So again, I would like to discuss how it should look, then decide if that is useful enough to be considered for inclusion. Not dismissed in its incomplete state.

General Discussion / Re: Overwriting fields in init struct.
« on: December 16, 2018, 07:28:51 PM »
Weren't there any links in that article?

Ideas / Extended switch statement
« on: December 16, 2018, 04:08:21 PM »
Something I’ve been considering is an extended switch statement that is a structured if-else. So consider something like this:

Code: [Select]
switch (x) {
  case x > 200: return 0;
  case x < 2:
  case 0:
  case x > y && a < 1:

So it’s a glorified if-else actually. It has better readability over if-else though.

I’m thinking about some other things:

  • In the code above x is explicit i conditionals, but that does not make sense for switch (foo()) {...}. However using ”broken” expressions is harder to parse and sometimes impossible. For simple cases we can do ”case >100:” but what about the case of x > 10 && x < 20? It can’t be expressed that way.
  • A solution to the above is to allow the switch to introduce switch scoped variables: switch (int i = foo()) { ... }. Multiple variables could be permitted: switch (int i = foo(); int j = bar()) {}
  • If using (2) we need to decide whether additional variables could skip initialization if they aren’t used in the case.
  • I think there is a sweet spot between the plain switch and full pattern matching, especially when dealing with ranges and matching strings.

Has anyone given this any thought?

I think C2 should certainly /evolve/ switch-case a bit. But how far and if it should be a completely new statement type or not - that’s something I’m unsure of.

The main two use-cases for me to replace (1) long if-else chains (2) switch-case where we really want ranges instead single numbers and often need to use if-else instead of switch.

Ideas / Re: Non-mixing of types bool and integer
« on: December 10, 2018, 11:51:51 AM »
This is one of the core pillars of C flexibility. How many times have you been helped / hindered by this?

Ideas / Re: Macros again
« on: December 10, 2018, 12:45:46 AM »
Another C type lang with semantic macros worth looking at:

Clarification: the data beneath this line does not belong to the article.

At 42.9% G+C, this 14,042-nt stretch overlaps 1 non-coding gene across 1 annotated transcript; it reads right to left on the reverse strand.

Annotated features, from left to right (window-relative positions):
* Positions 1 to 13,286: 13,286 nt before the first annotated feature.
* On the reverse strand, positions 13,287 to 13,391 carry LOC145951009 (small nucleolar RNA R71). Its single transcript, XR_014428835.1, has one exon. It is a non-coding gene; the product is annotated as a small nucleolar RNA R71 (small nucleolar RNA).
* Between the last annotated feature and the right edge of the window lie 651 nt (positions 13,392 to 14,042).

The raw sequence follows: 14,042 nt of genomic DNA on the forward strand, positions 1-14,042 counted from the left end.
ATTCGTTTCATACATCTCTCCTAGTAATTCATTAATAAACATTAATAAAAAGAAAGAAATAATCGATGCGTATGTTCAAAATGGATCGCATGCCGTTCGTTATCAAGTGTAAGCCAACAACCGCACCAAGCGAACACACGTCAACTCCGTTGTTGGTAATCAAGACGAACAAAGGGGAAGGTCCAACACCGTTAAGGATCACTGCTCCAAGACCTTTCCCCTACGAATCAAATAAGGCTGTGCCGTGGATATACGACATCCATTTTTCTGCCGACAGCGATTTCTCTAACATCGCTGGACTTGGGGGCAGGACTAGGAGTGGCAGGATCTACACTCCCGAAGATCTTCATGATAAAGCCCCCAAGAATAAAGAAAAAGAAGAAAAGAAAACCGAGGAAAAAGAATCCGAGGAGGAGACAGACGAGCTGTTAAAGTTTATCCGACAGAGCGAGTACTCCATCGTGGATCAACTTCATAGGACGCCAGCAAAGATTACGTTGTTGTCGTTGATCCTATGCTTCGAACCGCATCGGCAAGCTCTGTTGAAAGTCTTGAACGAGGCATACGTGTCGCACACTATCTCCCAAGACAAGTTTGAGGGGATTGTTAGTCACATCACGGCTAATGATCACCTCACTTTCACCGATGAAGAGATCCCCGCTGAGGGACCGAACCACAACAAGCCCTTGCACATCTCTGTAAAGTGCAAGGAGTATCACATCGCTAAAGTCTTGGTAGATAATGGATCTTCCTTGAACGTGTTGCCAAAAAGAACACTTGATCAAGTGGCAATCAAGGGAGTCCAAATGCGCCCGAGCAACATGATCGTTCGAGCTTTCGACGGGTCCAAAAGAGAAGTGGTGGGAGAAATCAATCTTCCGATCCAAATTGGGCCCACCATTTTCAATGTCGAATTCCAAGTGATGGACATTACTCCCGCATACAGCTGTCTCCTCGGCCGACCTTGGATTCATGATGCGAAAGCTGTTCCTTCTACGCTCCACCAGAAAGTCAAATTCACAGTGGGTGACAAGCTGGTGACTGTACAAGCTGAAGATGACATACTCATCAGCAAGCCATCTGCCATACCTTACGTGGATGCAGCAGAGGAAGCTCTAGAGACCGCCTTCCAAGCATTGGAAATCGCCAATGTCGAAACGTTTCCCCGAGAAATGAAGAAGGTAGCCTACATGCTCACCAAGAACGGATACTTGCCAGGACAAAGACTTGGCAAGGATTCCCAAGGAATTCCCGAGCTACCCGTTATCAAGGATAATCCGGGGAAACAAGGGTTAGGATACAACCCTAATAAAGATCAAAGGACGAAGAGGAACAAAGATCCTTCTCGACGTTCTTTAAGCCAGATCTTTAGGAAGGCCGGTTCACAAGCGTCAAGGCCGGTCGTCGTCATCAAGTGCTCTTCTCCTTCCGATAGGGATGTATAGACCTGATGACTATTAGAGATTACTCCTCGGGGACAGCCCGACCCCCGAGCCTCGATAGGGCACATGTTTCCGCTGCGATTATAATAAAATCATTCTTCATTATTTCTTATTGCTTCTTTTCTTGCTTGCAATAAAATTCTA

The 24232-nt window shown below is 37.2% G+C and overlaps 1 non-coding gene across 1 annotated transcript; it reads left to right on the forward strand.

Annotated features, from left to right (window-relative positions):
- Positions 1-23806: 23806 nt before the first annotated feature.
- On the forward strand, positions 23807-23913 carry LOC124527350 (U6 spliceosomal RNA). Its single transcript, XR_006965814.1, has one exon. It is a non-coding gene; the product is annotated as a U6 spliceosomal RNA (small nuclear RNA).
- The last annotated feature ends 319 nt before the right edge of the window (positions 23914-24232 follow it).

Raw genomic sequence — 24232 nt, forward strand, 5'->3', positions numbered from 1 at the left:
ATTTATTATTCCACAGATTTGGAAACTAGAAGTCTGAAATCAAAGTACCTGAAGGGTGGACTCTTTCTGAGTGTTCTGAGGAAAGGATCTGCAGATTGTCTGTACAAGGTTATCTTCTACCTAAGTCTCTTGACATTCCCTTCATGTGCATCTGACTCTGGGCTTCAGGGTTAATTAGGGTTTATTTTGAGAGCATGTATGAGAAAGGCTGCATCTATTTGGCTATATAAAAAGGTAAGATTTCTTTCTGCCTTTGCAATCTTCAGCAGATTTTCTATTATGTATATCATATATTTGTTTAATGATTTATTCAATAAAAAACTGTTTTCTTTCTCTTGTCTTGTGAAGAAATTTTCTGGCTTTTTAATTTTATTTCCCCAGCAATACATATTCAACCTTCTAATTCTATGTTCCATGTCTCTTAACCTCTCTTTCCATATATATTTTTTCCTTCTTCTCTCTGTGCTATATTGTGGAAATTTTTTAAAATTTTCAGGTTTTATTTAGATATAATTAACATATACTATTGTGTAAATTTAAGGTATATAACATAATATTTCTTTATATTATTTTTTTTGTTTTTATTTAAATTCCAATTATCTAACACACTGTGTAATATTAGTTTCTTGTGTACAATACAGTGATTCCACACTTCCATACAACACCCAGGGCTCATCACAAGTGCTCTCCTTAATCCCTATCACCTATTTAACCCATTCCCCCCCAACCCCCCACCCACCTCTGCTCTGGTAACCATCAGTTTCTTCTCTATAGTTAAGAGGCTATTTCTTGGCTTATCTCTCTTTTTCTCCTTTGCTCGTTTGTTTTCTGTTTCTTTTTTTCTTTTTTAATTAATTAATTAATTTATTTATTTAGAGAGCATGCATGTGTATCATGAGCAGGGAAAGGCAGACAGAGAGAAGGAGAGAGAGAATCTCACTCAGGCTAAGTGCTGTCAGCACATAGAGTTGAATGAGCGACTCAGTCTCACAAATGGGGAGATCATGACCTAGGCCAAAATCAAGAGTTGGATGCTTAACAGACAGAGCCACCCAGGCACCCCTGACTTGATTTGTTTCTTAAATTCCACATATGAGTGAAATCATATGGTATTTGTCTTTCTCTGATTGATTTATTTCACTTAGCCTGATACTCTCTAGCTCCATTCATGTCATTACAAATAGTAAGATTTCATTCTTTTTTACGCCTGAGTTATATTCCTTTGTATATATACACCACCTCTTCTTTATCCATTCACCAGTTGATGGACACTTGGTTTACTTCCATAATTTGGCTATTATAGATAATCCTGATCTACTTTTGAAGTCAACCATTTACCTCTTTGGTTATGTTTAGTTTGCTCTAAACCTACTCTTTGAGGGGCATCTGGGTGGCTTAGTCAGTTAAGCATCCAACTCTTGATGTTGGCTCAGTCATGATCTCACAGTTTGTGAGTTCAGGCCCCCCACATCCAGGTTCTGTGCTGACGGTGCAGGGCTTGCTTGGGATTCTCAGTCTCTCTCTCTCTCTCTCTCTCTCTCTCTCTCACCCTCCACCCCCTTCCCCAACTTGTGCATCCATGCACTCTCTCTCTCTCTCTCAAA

Ideas / Re: typedef struct name_ {} name;
« on: December 07, 2018, 06:23:48 PM »
Yes, that works in C2.

On a completely different note: please change the special font you're using. It makes your texts quite unreadable.

General Discussion / Re: C2x
« on: December 07, 2018, 06:22:33 PM »
1. Follow the changes here: Volatile should apply to the access of an object through an lvalue marked volatile.

2. Issues supporting u128, i128, u256, i256 should be considered so that C2 doesn't end up with the same problems. Also, consider emulated 128, 256 integer, and a way for supporting optional integers above width of 64 bits

3. Issues with atomics that have different guarantees for ++x and x++:

4. User defined attributes: This could be useful in a macro system, where one could – for example – create a serialization system based on macros and these user defined attributes.

5. "Add a new calling conventions with error return for library functions that avoids the use of errno" relevant for updated error handling in C2.

6. "constexpr to evaluate expressions at compile time as in C++" relevant for semantic macros.

7. Introduce UTF-8 character type:

Some of these are mostly relevant when compiling to LLVM since it affects LLVM code generation.

General Discussion / Re: Overwriting fields in init struct.
« on: December 07, 2018, 11:05:24 AM »
I am concerned over the fact that we're excluding an important feature that's used in the linux kernel. I would actually claim that we're *not* adding much complexity, since we can actually prune this in the parsing step already!

Ideas / Re: Error handling [proposal]
« on: December 07, 2018, 10:49:58 AM »
I understand the scepticism. But let’s see if we can refine the proposal syntax wise first? I’ll adress the practical issues if we can create something syntactically simple.